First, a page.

“Oh, my dear!” he went on, flushed a little. “If they would not be such heavy fools: they don’t understand; they don’t understand.”
“They don’t understand what a glorious thing it all is Humanity, Life, Truth at last, and the death of Folly! But haven’t I told them a hundred times?”
She looked at him with kindling eyes. She loved to see him like this, his confident, flushed face, the enthusiasm in his blue eyes; and the knowledge of his pain pricked her feeling with passion. She bent forward and kissed him suddenly.
“My dear, I am so proud of you. Oh, Oliver!”
He said nothing; but she could see what she loved to see, that response to her own heart; and so they sat in silence while the sky darkened yet more, and the click of the writer in the next room told them that the world was alive and that they had a share in its affairs.
Oliver stirred presently.
“Did you notice anything just now, sweetheart–when I said that about Jesus Christ?”
“She stopped knitting for a moment,” said the girl.
“You saw that too, then.... Mabel, do you think she is falling back?”
“Oh! she is getting old,” said the girl lightly. “Of course she looks back a little.”
“But you don’t think–it would be too awful!”
She shook her head.
“No, no, my dear; you’re excited and tired. It’s just a little sentiment.... Oliver, I don’t think I would say that kind of thing before her.”
“But she hears it everywhere now.”
“No, she doesn’t. Remember she hardly ever goes out. Besides, she hates it. After all, she was brought up a Catholic.”
Oliver nodded, and lay back again, looking dreamily out.
“Isn’t it astonishing the way in which suggestion lasts? She can’t get it out of her head, even after fifty years. Well, watch her, won’t you?... By the way ...”
“There’s a little more news from the East. They say Felsenburgh’s running the whole thing now. The Empire is sending him everywhere– Tobolsk, Benares, Yakutsk–everywhere; and he’s been to Australia.”
Mabel sat up briskly.
“Isn’t that very hopeful?”
“I suppose so. There’s no doubt that the Sufis are winning; but for how long is another question. Besides, the troops don’t disperse.”
“Europe is arming as fast as possible. I hear we are to meet the Powers next week at Paris. I must go.”
“Your arm, my dear?”
“My arm must get well. It will have to go with me, anyhow.”
“Tell me some more.”
“There is no more. But it is just as certain as it can be that this is the crisis. If the East can be persuaded to hold its hand now, it will never be likely to raise it again. It will mean free trade all over the world, I suppose, and all that kind of thing. But if not–-”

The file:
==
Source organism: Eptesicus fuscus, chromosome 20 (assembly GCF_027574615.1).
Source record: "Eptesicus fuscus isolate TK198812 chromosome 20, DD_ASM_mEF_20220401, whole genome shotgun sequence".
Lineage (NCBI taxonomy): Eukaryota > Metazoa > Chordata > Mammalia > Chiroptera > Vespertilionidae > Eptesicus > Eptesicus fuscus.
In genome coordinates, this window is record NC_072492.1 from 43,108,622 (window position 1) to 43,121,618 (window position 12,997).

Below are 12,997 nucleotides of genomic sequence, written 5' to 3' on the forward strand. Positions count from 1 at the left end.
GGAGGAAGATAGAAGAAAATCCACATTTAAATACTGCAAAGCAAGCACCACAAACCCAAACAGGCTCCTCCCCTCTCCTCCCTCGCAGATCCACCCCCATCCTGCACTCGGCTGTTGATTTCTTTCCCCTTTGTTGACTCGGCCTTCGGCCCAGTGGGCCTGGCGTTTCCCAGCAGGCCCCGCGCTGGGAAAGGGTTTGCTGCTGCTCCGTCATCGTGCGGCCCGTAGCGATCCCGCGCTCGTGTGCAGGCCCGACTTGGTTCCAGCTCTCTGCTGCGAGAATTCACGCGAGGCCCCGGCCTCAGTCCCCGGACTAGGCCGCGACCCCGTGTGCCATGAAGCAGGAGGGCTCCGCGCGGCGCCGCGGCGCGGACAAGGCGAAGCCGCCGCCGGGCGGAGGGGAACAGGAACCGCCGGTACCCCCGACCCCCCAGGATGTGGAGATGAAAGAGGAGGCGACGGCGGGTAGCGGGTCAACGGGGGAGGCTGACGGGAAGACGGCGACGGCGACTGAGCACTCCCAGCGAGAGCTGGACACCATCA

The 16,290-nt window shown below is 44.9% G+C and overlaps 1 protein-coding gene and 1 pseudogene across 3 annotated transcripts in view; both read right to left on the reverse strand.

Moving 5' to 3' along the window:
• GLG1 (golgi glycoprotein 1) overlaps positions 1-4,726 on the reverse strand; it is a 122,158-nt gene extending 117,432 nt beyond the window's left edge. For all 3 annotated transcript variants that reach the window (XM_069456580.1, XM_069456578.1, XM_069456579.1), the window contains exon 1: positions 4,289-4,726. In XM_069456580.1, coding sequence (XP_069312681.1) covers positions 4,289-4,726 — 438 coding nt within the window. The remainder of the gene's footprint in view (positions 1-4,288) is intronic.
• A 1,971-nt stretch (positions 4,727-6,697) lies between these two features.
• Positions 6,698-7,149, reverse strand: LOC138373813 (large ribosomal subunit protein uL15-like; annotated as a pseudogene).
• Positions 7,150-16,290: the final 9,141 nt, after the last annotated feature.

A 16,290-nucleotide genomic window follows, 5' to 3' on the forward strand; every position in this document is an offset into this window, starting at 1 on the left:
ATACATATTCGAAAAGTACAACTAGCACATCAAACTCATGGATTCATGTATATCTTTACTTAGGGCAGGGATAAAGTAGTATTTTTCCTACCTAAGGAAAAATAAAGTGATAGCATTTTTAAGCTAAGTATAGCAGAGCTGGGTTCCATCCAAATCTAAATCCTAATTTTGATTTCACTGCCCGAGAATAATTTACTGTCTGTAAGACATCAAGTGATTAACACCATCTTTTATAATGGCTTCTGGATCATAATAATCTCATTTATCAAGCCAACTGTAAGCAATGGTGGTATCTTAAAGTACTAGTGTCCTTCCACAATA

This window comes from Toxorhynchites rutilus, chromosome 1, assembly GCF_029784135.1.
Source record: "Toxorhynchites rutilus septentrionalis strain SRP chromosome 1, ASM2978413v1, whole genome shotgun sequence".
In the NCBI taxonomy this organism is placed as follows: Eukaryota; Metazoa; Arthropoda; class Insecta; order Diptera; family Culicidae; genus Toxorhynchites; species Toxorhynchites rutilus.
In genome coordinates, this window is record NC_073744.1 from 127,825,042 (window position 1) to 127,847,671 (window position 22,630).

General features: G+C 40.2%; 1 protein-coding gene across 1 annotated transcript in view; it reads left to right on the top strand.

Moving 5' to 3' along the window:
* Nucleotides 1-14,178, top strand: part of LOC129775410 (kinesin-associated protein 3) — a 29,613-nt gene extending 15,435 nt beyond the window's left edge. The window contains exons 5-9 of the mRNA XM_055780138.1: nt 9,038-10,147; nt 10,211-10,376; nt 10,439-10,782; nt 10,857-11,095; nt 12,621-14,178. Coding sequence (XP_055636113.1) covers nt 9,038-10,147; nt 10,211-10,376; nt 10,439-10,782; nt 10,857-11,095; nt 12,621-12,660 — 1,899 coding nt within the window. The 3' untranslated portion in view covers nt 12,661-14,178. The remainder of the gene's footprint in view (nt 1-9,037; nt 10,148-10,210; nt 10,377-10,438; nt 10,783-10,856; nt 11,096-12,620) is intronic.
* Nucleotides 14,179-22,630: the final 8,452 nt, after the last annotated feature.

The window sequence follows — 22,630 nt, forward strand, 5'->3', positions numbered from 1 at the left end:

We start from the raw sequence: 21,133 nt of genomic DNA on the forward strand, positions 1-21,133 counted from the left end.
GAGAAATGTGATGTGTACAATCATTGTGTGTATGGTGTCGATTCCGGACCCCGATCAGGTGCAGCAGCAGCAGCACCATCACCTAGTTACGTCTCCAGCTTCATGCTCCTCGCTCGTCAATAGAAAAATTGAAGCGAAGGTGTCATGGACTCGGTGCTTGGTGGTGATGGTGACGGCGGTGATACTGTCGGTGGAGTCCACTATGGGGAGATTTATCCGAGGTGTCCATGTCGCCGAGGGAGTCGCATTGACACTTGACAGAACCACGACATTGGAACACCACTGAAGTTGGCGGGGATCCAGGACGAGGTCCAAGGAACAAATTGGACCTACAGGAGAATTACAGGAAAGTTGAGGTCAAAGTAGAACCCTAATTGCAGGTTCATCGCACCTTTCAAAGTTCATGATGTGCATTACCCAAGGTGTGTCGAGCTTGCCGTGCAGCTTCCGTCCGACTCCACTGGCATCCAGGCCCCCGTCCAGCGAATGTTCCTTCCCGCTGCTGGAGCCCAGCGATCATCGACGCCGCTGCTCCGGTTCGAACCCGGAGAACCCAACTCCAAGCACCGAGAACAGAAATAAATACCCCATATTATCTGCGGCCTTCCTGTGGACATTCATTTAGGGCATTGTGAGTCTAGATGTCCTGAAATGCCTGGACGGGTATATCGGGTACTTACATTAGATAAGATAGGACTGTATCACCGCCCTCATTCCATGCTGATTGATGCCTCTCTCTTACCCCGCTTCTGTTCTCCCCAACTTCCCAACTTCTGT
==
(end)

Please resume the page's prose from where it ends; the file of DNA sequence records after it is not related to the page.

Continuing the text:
“If not, there will be a catastrophe such as never has been even imagined. The whole human race will be at war, and either East or West will be simply wiped out. These new Benninschein explosives will make certain of that.”
“But is it absolutely certain that the East has got them?”
“Absolutely. Benninschein sold them simultaneously to East and West; then he died, luckily for him.”
Mabel had heard this kind of talk before, but her imagination simply refused to grasp it. A duel of East and West under these new conditions was an unthinkable thing. There had been no European war within living memory, and the Eastern wars of the last century had been under the old conditions. Now, if tales were true, entire towns would be destroyed with a single shell. The new conditions were unimaginable. Military experts prophesied extravagantly, contradicting one another on vital points; the whole procedure of war was a matter of theory; there were no precedents with which to compare it. It was as if archers disputed as to the results of cordite. Only one thing was certain–that the East had every modern engine, and, as regards male population, half as much again as the rest of the world put together; and the conclusion to be drawn from these premisses was not reassuring to England.
But imagination simply refused to speak. The daily papers had a short, careful leading article every day, founded upon the scraps of news that stole out from the conferences on the other side of the world; Felsenburgh’s name appeared more frequently than ever: otherwise there seemed to be a kind of hush. Nothing suffered very much; trade went on; European stocks were not appreciably lower than usual; men still built houses, married wives, begat sons and daughters, did their business and went to the theatre, for the mere reason that there was no good in anything else. They could neither save nor precipitate the situation; it was on too large a scale. Occasionally people went mad–people who had succeeded in goading their imagination to a height whence a glimpse of reality could be obtained; and there was a diffused atmosphere of tenseness. But that was all. Not many speeches were made on the subject; it had been found inadvisable. After all, there was nothing to do but to wait.